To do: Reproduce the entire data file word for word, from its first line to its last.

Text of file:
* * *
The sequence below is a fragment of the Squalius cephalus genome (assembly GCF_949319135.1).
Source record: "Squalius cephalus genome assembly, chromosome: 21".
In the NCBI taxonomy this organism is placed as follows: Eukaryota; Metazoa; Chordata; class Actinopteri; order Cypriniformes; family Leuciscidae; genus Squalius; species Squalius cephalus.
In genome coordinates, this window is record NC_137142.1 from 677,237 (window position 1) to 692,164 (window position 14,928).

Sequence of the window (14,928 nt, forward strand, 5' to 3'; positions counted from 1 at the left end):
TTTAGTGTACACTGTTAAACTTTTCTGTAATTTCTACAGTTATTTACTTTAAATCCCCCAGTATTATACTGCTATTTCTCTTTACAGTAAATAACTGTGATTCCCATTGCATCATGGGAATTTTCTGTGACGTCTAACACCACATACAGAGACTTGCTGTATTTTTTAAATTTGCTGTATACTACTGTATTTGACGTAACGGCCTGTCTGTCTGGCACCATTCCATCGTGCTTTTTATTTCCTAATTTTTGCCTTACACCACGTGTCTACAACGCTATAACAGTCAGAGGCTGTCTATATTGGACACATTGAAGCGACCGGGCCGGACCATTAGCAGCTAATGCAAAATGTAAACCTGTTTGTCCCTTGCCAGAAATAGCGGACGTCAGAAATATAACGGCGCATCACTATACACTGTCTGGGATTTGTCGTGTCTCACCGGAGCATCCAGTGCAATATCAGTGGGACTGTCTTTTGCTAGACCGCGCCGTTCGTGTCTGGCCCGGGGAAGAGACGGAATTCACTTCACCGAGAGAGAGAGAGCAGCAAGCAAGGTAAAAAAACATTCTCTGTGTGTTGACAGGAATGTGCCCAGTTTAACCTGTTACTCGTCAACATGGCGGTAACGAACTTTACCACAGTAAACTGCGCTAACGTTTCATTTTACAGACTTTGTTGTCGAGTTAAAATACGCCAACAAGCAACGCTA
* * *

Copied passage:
The sequence below is a fragment of the Squalius cephalus genome (assembly GCF_949319135.1).
Source record: "Squalius cephalus genome assembly, chromosome: 21".
In the NCBI taxonomy this organism is placed as follows: Eukaryota; Metazoa; Chordata; class Actinopteri; order Cypriniformes; family Leuciscidae; genus Squalius; species Squalius cephalus.
In genome coordinates, this window is record NC_137142.1 from 677,237 (window position 1) to 692,164 (window position 14,928).

Sequence of the window (14,928 nt, forward strand, 5' to 3'; positions counted from 1 at the left end):
TTTAGTGTACACTGTTAAACTTTTCTGTAATTTCTACAGTTATTTACTTTAAATCCCCCAGTATTATACTGCTATTTCTCTTTACAGTAAATAACTGTGATTCCCATTGCATCATGGGAATTTTCTGTGACGTCTAACACCACATACAGAGACTTGCTGTATTTTTTAAATTTGCTGTATACTACTGTATTTGACGTAACGGCCTGTCTGTCTGGCACCATTCCATCGTGCTTTTTATTTCCTAATTTTTGCCTTACACCACGTGTCTACAACGCTATAACAGTCAGAGGCTGTCTATATTGGACACATTGAAGCGACCGGGCCGGACCATTAGCAGCTAATGCAAAATGTAAACCTGTTTGTCCCTTGCCAGAAATAGCGGACGTCAGAAATATAACGGCGCATCACTATACACTGTCTGGGATTTGTCGTGTCTCACCGGAGCATCCAGTGCAATATCAGTGGGACTGTCTTTTGCTAGACCGCGCCGTTCGTGTCTGGCCCGGGGAAGAGACGGAATTCACTTCACCGAGAGAGAGAGAGCAGCAAGCAAGGTAAAAAAACATTCTCTGTGTGTTGACAGGAATGTGCCCAGTTTAACCTGTTACTCGTCAACATGGCGGTAACGAACTTTACCACAGTAAACTGCGCTAACGTTTCATTTTACAGACTTTGTTGTCGAGTTAAAATACGCCAACAAGCAACGCTA